Cheryl Dunye is an award-winning filmmaker and native of Liberia whose work as a queer black cinema artist attempts to provide visibility to disenfranchised identities and bring the most marginalized of our society to the center. She has five feature films under her belt and currently works as an Associate Professor of Film, Diversity Studies, and the Graduate Writing Programs at California College of the Arts.
Now, Dunye is working on a new project titled "Black Is Blue," a short film she plans to develop into a larger work that follows the experiences of a black trans male security guard who struggles with his identity after confronting an ex from his former life.
The Huffington Post recently caught up with Dunye to discuss this new project, the mainstreaming of content highlighted by her previous films, such as women of color in prison via shows like "Orange Is The New Black," as well as her own personal experiences and journey as a queer black cinema artist.
The Huffington Post: Can you talk a bit about your past films and the general trajectory of your career for those that may not be familiar with your work?
Cheryl Dunye: Sure! I’ve been making films for about 20-plus years -- about 13 projects and five of them are features. I’m about to embark on my 14th. I think I’m most known for this project called “The Watermelon Woman,” which I produced way back in the beginning of what Ruby Rich calls New Queer Cinema. It was one of the sort of renegade projects that wasn’t made by the Christine Vachon team that really put queer film on the map and that went on to win the Teddy Award in Berlin. It’s a story about coming out and into empowerment around being a black woman queer filmmaker and placing yourself within queer and black film history -- and having to invent that because we’re invisible.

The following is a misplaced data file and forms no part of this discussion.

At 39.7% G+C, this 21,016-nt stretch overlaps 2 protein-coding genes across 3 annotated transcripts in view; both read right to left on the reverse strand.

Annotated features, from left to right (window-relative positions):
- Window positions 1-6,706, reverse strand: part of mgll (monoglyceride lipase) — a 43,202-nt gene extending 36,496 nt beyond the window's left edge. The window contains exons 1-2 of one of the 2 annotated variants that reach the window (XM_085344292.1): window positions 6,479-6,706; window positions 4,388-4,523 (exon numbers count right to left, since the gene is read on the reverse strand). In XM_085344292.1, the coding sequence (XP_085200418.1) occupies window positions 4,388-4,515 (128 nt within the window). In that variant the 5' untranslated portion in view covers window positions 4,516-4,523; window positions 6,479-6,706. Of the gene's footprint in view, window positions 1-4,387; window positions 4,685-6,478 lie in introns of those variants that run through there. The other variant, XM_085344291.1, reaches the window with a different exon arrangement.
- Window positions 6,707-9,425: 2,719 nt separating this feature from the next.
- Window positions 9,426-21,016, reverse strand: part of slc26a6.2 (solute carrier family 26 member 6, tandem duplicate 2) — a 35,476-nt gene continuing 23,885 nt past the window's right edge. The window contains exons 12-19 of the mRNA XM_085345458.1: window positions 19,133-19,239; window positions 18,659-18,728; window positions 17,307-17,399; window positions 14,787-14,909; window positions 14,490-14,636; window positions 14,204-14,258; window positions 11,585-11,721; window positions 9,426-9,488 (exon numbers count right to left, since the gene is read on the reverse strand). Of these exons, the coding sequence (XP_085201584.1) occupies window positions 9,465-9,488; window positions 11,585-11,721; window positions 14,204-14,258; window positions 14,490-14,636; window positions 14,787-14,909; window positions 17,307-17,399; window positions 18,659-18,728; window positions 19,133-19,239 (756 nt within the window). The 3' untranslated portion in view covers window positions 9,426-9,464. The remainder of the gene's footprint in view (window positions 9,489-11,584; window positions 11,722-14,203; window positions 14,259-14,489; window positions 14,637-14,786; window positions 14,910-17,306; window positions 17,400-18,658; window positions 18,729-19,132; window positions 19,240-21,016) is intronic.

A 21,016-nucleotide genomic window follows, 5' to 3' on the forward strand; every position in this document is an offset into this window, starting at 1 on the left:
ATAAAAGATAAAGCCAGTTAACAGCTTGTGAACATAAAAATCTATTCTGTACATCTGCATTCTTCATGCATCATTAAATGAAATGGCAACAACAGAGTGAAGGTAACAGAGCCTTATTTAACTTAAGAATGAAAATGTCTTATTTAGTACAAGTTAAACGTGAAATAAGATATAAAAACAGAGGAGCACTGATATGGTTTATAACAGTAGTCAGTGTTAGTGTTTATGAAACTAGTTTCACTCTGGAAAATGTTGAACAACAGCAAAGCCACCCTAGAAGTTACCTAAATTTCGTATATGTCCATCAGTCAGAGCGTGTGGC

(For a more detailed look at Dunye's career trajectory and her five major films, view the slideshow at the bottom of the this story.)
You refer to yourself as a “queer black cinema artist that is committed to making work that pushes margins to the center.” Can you tell me more about what this identity signifier means to you personally and how it guides and influences your work?
Definitely. The fact that by living in America with the body and sexuality and composition of who I am, I’m sort of outside looking in most of the time. It took me a long time to grow into that comfortably back in the '80s and position myself as one to use that not as a place of anger and rage but as a place of creativity and empowerment and strength and having a great eye and story to tell. So I use that to let it speak through me. My filmmaking speaks through me as an artist who uses film, video, digital, Internet and media to tell those stories that sort of speak through me and my shifts as a person to talk about what I see and my politics. My marginality is my strength.
Do you ever feel pressured, whether culturally or financially, as a queer black cinema artist to sacrifice parts of your autonomy or agency over your work in order to subscribe to the expectations of others?
I think financially is the bigger thing. I mean, we live in the capitalist society. Filmmaking does cost money and living wage is something that we all struggle with to just pay bills. I think my filmmaking definitely is one about collaboration and community and I have a lot of folks who want to collaborate and collectively make work with me. I love that and that’s the strength of my work and how I exchange stuff. But when I have to exchange outside of that it’s a struggle and I think we all are trying to hustle and flow, as they say, to get stuff done and because of that race/gender/sex/politics body I’m invisible sometimes and it’s a difficult thing to get paid and put that to my work and my family – even my comfort. Creatively there’s no problem, I have zillions of ideas and would love to be in, say, a startup or tech development place, because I have a lot of stories that could bring them closer to a whole bunch of different communities. But getting there as a token, as Essex Hemphill used to tell me, is really hard because I don’t have the money sometimes and money does give you agency within America right now.